Red Cross: Bodies of 74 migrants wash ashore in Libya

The bodies of 74 migrants washed ashore in Libya, in the north-western city of Zawiya, a spokesman of the International Federation of Red Cross and Red Crescent Societies (IFRC) said Tuesday.

Ancelotti makes charity donation after middle finger gesture

Bayern Munich coach Carlo Ancelotti has agreed to donate 5,000 euros (5,200 dollars) to a charity run by the German football federation DFB following his middle finger gesture towards Hertha Berlin fans.

Azerbaijan's long-time leader Aliyev appoints wife as vice president

The long-time president of the oil-rich, Caspian Sea nation of Azerbaijan, Ilham Aliyev, appointed his wife, Mehriban Aliyeva, as vice president on Tuesday.

HSBC reports 62-per-cent fall in annual profit, blames one-off costs

Banking giant HSBC on Tuesday reported a 62-per-cent fall in its annual profit last year, blaming losses incurred from the sale of HSBC Bank Brazil and other one-off costs.

Le Pen quits meeting with Lebanon's Sunni cleric over headscarf row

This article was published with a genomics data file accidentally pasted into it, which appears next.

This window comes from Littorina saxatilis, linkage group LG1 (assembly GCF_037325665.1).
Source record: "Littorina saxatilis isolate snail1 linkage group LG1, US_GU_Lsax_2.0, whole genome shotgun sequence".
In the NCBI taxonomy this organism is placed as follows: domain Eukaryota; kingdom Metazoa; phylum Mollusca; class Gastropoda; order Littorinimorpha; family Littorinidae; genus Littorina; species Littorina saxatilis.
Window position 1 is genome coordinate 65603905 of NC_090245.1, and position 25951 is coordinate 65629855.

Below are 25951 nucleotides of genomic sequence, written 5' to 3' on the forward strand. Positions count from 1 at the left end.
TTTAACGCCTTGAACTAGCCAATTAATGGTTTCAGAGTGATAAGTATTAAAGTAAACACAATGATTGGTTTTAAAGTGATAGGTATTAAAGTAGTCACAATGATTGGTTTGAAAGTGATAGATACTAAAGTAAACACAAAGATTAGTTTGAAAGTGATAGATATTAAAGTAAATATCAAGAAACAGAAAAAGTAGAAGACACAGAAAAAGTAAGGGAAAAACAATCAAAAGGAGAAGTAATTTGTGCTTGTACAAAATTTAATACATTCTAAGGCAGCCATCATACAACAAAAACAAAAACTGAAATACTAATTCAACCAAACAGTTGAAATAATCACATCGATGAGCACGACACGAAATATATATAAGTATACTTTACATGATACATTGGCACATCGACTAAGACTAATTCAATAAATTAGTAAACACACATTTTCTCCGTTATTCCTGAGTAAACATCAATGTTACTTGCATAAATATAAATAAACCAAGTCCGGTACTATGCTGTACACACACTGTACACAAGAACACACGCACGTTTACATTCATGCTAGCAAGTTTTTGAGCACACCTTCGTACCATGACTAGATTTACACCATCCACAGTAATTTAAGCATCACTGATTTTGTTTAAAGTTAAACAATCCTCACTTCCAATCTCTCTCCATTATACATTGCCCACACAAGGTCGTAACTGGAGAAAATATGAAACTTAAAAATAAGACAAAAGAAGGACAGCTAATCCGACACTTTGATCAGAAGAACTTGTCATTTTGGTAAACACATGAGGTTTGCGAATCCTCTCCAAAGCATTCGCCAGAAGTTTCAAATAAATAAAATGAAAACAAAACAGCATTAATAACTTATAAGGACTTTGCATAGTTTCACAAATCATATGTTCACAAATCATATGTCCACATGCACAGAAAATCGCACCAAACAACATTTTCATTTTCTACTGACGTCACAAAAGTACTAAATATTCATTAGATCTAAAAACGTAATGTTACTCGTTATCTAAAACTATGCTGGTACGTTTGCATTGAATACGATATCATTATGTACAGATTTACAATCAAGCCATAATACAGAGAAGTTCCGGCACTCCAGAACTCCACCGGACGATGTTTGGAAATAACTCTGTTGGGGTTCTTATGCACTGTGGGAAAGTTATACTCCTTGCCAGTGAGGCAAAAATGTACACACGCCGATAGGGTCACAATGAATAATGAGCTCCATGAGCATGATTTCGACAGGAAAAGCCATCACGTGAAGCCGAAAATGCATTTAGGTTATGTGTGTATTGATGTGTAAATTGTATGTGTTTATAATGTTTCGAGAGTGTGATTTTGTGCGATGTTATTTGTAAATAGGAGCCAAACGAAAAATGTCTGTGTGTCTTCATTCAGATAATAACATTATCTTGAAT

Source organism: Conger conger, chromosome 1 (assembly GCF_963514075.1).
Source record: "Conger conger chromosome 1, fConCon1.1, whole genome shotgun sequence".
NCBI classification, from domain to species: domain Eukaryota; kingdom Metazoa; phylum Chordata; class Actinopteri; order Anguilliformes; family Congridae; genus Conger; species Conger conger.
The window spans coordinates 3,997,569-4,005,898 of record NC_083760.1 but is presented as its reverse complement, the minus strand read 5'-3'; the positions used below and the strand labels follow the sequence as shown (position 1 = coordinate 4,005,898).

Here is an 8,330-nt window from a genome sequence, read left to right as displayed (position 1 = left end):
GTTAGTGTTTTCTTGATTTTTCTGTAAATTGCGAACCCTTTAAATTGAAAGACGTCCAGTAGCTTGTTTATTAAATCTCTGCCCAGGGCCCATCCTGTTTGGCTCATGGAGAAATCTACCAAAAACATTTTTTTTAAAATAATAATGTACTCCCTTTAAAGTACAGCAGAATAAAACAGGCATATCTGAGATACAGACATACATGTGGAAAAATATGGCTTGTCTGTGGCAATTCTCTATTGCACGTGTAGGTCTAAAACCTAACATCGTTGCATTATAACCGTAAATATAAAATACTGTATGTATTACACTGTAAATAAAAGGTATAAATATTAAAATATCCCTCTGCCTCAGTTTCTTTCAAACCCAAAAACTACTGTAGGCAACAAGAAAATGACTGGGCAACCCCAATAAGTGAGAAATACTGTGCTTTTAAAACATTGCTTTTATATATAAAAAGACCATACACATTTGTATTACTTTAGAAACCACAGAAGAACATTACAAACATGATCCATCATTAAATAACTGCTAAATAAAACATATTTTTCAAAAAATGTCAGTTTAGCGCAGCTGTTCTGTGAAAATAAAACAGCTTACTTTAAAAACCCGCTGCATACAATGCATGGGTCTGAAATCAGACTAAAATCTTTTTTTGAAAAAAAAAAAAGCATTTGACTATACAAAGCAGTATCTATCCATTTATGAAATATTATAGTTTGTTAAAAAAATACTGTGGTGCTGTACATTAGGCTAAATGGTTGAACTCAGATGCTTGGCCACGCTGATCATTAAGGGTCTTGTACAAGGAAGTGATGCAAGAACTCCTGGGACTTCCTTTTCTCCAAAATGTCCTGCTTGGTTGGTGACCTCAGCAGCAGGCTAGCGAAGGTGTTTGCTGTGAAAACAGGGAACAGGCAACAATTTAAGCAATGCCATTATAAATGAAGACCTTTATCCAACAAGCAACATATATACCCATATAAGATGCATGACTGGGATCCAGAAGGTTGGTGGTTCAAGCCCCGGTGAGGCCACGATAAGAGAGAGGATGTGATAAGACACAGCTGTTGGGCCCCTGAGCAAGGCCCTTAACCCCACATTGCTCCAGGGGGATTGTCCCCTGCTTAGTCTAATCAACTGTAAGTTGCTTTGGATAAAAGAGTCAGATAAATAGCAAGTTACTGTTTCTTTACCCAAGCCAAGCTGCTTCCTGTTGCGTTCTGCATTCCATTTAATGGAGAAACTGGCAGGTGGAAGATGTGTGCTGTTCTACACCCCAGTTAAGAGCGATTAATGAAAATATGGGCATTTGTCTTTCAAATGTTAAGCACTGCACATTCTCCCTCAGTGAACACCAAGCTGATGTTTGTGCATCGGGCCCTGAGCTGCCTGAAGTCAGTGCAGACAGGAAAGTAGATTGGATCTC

France's far-right presidential candidate Marine Le Pen walked away from a meeting on Tuesday with Lebanon's senior Muslim Sunni cleric after she refused to wear a headscarf.

Podravka revenues up 15 pct, profit up 54 pct

The Podravka Group that operates in two main business segments: food and pharmaceuticals, generated a net profit in 2016 of HRK 182.4 million, which is 54.7% more than in 2015 without taking into account the one-off effect of consolidating the Zito company or deferred tax returns of Belupo in 2015, according to the company'y unaudited financial statements released on Tuesday.

Chinese prefecture requires all cars to install tracking devices

A prefecture in China’s troubled north-western province of Xinjiang is requiring all vehicles to install satellite tracking devices, a move that comes just weeks after authorities warned against cars being used for terrorist attacks.

Rohingya activist urges companies to stop investing in Myanmar

Foreign companies need to stop investing in Myanmar in order to stop the country's discrimination against its Muslim minority Rohingya, a prominent Myanmar activist said Tuesday.

ASEAN concerned about militarization in disputed South China Sea

South-East Asian countries are concerned about growing militarization in the disputed South China Sea and stressed the need for dialogue to ease tensions, the Philippines’ foreign minister said Tuesday.